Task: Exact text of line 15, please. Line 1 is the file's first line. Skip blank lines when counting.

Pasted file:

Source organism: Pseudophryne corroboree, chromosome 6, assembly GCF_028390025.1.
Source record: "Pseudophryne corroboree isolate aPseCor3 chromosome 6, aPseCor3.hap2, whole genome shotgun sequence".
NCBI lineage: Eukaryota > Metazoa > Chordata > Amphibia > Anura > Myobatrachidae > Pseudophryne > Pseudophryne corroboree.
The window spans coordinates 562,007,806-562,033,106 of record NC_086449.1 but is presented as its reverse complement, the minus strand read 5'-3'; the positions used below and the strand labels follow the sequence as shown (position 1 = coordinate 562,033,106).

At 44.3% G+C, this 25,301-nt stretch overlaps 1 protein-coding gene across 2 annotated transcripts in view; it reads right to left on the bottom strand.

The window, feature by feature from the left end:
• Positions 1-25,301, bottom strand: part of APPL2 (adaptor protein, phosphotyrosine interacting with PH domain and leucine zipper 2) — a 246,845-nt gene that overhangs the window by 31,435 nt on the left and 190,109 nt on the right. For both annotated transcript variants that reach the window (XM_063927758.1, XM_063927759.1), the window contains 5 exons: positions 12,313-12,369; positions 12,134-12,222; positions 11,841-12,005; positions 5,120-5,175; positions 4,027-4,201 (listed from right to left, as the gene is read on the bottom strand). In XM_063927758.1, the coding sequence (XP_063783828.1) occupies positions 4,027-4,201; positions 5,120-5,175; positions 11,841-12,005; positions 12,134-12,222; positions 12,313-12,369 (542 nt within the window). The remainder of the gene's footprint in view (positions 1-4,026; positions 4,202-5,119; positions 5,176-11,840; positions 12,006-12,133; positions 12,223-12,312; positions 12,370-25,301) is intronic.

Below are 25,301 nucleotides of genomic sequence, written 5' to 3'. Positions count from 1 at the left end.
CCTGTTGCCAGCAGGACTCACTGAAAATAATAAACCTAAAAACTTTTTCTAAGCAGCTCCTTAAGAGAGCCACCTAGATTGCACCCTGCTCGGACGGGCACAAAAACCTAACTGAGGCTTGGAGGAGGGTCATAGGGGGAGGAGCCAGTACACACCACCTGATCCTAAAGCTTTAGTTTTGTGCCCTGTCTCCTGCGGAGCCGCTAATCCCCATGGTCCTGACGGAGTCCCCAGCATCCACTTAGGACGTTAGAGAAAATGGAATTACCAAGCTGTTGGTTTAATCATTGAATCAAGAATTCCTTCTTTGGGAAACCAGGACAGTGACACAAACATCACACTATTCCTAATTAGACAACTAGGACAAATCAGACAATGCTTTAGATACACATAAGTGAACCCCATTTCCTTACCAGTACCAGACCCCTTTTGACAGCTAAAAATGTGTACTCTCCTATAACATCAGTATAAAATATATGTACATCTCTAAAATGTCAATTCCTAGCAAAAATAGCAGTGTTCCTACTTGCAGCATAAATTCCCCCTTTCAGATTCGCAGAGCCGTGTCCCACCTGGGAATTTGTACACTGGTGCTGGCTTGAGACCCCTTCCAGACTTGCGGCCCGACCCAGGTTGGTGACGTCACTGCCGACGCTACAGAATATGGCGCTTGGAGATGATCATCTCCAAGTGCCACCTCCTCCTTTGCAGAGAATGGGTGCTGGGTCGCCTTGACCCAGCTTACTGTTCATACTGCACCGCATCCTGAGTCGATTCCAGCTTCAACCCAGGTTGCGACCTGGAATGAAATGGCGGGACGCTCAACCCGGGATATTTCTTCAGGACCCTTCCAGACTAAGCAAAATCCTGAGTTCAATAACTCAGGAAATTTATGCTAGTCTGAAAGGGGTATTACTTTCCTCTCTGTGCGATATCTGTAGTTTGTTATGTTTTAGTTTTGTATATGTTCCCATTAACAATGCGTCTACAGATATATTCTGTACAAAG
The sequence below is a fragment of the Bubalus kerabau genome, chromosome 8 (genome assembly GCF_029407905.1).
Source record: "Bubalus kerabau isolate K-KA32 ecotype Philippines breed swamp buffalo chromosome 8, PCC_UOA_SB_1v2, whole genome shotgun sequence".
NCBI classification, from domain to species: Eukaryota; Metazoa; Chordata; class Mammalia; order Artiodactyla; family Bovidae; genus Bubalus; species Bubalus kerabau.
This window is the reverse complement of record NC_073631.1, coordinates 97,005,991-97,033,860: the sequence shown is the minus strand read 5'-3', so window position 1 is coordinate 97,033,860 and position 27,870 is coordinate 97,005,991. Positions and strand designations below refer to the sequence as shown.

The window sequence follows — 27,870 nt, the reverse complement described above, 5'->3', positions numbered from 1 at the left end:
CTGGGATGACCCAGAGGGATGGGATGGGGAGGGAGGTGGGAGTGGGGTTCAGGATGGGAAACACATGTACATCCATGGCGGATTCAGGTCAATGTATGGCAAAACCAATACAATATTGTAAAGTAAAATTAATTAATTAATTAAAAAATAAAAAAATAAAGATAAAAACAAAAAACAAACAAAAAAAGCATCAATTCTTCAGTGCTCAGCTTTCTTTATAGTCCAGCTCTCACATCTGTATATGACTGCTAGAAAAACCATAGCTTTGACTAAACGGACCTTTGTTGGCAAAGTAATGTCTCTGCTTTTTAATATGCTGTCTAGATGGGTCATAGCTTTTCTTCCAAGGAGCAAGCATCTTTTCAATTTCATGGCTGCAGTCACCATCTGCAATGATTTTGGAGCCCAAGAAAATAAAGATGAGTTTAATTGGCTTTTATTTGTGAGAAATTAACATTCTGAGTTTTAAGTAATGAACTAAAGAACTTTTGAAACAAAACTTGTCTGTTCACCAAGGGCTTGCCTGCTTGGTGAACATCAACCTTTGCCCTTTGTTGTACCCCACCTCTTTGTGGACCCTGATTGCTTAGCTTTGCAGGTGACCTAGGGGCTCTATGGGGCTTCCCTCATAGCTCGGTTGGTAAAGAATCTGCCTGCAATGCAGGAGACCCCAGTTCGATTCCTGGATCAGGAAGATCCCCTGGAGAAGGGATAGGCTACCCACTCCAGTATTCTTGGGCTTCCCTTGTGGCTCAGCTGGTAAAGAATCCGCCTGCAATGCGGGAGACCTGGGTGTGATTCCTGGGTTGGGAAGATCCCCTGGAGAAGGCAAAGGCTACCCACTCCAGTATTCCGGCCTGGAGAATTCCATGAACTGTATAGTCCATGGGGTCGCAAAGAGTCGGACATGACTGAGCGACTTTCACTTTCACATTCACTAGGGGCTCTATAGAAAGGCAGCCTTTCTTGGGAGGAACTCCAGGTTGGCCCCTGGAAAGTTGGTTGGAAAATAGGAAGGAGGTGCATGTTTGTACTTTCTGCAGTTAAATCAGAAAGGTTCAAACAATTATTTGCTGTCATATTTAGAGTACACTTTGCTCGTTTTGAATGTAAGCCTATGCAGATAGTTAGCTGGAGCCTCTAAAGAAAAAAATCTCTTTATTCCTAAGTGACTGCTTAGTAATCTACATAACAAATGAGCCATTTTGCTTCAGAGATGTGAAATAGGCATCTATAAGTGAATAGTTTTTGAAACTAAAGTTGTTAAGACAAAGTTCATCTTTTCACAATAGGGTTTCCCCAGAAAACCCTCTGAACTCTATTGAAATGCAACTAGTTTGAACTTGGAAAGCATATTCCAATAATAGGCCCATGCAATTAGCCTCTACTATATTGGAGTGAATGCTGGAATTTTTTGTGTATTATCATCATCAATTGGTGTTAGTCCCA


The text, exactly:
CTGGGATGACCCAGAGGGATGGGATGGGGAGGGAGGTGGGAGTGGGGTTCAGGATGGGAAACACATGTACATCCATGGCGGATTCAGGTCAATGTATGGCAAAACCAATACAATATTGTAAAGTAAAATTAATTAATTAATTAAAAAATAAAAAAATAAAGATAAAAACAAAAAACAAACAAAAAAAGCATCAATTCTTCAGTGCTCAGCTTTCTTTATAGTCCAGCTCTCACATCTGTATATGACTGCTAGAAAAACCATAGCTTTGACTAAACGGACCTTTGTTGGCAAAGTAATGTCTCTGCTTTTTAATATGCTGTCTAGATGGGTCATAGCTTTTCTTCCAAGGAGCAAGCATCTTTTCAATTTCATGGCTGCAGTCACCATCTGCAATGATTTTGGAGCCCAAGAAAATAAAGATGAGTTTAATTGGCTTTTATTTGTGAGAAATTAACATTCTGAGTTTTAAGTAATGAACTAAAGAACTTTTGAAACAAAACTTGTCTGTTCACCAAGGGCTTGCCTGCTTGGTGAACATCAACCTTTGCCCTTTGTTGTACCCCACCTCTTTGTGGACCCTGATTGCTTAGCTTTGCAGGTGACCTAGGGGCTCTATGGGGCTTCCCTCATAGCTCGGTTGGTAAAGAATCTGCCTGCAATGCAGGAGACCCCAGTTCGATTCCTGGATCAGGAAGATCCCCTGGAGAAGGGATAGGCTACCCACTCCAGTATTCTTGGGCTTCCCTTGTGGCTCAGCTGGTAAAGAATCCGCCTGCAATGCGGGAGACCTGGGTGTGATTCCTGGGTTGGGAAGATCCCCTGGAGAAGGCAAAGGCTACCCACTCCAGTATTCCGGCCTGGAGAATTCCATGAACTGTATAGTCCATGGGGTCGCAAAGAGTCGGACATGACTGAGCGACTTTCACTTTCACATTCACTAGGGGCTCTATAGAAAGGCAGCCTTTCTTGGGAGGAACTCCAGGTTGGCCCCTGGAAAGTTGGTTGGAAAATAGGAAGGAGGTGCATGTTTGTACTTTCTGCAGTTAAATCAGAAAGGTTCAAACAATTATTTGCTGTCATATTTAGAGTACACTTTGCTCGTTTTGAATGTAAGCCTATGCAGATAGTTAGCTGGAGCCTCTAAAGAAAAAAATCTCTTTATTCCTAAGTGACTGCTTAGTAATCTACATAACAAATGAGCCATTTTGCTTCAGAGATGTGAAATAGGCATCTATAAGTGAATAGTTTTTGAAACTAAAGTTGTTAAGACAAAGTTCATCTTTTCACAATAGGGTTTCCCCAGAAAACCCTCTGAACTCTATTGAAATGCAACTAGTTTGAACTTGGAAAGCATATTCCAATAATAGGCCCATGCAATTAGCCTCTACTATATTGGAGTGAATGCTGGAATTTTTTGTGTATTATCATCATCAATTGGTGTTAGTCCCA